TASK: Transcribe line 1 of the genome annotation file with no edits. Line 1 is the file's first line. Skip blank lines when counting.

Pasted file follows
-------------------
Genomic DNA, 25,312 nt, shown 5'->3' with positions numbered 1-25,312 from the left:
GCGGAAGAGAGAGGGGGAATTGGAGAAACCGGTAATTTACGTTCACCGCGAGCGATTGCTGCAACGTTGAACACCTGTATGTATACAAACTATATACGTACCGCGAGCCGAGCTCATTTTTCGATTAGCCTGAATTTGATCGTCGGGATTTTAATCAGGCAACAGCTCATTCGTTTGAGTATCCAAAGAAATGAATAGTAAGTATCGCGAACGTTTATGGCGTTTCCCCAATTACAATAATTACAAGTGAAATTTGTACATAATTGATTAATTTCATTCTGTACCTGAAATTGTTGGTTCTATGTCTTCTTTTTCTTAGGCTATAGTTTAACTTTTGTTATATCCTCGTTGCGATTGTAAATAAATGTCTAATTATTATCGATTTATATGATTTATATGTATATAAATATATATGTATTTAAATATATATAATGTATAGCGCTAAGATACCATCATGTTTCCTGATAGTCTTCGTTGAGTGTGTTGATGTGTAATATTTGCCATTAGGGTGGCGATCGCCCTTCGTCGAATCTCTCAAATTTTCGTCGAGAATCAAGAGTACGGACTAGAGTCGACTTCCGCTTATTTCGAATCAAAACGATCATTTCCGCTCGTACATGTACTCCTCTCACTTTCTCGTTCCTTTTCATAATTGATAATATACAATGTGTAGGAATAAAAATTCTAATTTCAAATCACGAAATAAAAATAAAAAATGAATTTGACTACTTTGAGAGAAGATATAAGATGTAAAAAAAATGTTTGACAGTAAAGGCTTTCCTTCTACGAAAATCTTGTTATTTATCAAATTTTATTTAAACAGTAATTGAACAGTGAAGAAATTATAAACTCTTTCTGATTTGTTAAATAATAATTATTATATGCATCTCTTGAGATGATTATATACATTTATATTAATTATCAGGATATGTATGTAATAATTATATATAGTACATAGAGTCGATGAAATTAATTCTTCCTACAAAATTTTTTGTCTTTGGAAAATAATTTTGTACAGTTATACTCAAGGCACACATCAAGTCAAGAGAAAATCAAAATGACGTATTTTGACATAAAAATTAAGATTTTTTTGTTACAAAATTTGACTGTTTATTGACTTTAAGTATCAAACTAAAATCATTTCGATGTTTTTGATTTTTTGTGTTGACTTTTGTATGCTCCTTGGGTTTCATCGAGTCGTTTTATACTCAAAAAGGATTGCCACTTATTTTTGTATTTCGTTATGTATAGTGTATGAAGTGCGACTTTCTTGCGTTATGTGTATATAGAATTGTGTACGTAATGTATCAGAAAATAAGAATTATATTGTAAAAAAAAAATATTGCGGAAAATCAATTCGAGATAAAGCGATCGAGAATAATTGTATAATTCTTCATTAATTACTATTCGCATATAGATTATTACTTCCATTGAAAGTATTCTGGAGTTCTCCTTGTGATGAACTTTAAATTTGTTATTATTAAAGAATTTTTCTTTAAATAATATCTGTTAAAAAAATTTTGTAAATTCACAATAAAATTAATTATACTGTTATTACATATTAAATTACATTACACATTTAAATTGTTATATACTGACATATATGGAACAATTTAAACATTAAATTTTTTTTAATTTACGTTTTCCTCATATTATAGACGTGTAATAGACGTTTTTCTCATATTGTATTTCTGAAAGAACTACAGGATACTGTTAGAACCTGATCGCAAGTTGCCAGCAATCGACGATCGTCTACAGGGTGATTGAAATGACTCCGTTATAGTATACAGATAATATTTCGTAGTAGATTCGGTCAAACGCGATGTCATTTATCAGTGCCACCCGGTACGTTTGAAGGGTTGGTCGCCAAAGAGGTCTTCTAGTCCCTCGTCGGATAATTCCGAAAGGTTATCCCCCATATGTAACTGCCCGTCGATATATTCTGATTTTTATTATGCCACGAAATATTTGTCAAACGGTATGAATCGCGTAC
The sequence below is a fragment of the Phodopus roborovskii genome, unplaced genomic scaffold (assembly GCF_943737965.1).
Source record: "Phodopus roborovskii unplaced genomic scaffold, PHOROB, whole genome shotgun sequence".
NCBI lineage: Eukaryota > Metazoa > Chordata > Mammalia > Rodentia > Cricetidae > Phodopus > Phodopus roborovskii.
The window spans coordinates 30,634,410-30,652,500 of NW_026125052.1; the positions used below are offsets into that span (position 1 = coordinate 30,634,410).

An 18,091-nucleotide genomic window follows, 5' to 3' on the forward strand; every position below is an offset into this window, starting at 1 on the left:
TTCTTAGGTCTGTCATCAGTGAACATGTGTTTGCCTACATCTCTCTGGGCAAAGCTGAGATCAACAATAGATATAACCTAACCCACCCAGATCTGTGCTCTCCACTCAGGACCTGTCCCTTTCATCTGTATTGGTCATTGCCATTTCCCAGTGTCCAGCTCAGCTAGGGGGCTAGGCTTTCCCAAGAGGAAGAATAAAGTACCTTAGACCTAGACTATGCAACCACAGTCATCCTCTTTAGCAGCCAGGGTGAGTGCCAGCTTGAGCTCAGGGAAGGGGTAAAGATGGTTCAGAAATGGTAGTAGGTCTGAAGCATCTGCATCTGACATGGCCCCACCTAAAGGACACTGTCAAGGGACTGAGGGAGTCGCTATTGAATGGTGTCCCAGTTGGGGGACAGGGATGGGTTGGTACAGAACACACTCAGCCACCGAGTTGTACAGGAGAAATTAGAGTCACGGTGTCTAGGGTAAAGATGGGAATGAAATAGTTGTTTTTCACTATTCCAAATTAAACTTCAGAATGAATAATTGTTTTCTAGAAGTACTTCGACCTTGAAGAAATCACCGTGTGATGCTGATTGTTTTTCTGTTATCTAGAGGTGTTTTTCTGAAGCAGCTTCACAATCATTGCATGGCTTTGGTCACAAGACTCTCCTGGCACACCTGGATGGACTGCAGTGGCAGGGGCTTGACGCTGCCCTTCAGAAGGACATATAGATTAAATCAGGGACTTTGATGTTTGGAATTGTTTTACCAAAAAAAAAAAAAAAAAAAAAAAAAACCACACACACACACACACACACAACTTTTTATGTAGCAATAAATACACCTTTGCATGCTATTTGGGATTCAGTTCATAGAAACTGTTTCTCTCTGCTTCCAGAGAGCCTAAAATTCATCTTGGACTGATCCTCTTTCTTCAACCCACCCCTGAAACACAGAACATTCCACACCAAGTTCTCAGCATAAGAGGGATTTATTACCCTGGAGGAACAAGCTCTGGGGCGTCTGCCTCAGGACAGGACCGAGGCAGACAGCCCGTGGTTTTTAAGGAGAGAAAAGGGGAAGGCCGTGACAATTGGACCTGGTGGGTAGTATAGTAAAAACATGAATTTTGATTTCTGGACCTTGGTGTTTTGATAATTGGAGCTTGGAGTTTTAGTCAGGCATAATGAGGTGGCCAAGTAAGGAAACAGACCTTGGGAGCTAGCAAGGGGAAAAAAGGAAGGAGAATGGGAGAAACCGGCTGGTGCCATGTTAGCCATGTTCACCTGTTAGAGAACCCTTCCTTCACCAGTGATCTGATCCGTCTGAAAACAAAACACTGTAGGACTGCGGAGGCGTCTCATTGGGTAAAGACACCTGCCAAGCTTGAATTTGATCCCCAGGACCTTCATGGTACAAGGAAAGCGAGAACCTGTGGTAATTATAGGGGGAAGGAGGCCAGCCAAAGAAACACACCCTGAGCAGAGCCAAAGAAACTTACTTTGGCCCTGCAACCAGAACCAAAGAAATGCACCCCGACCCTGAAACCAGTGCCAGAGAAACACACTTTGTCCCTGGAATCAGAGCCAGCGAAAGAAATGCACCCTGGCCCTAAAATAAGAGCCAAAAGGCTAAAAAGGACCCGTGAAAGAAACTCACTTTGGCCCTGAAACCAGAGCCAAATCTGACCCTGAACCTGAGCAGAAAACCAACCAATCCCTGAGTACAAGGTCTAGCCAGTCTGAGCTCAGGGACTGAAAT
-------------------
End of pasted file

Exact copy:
Genomic DNA, 25,312 nt, shown 5'->3' with positions numbered 1-25,312 from the left: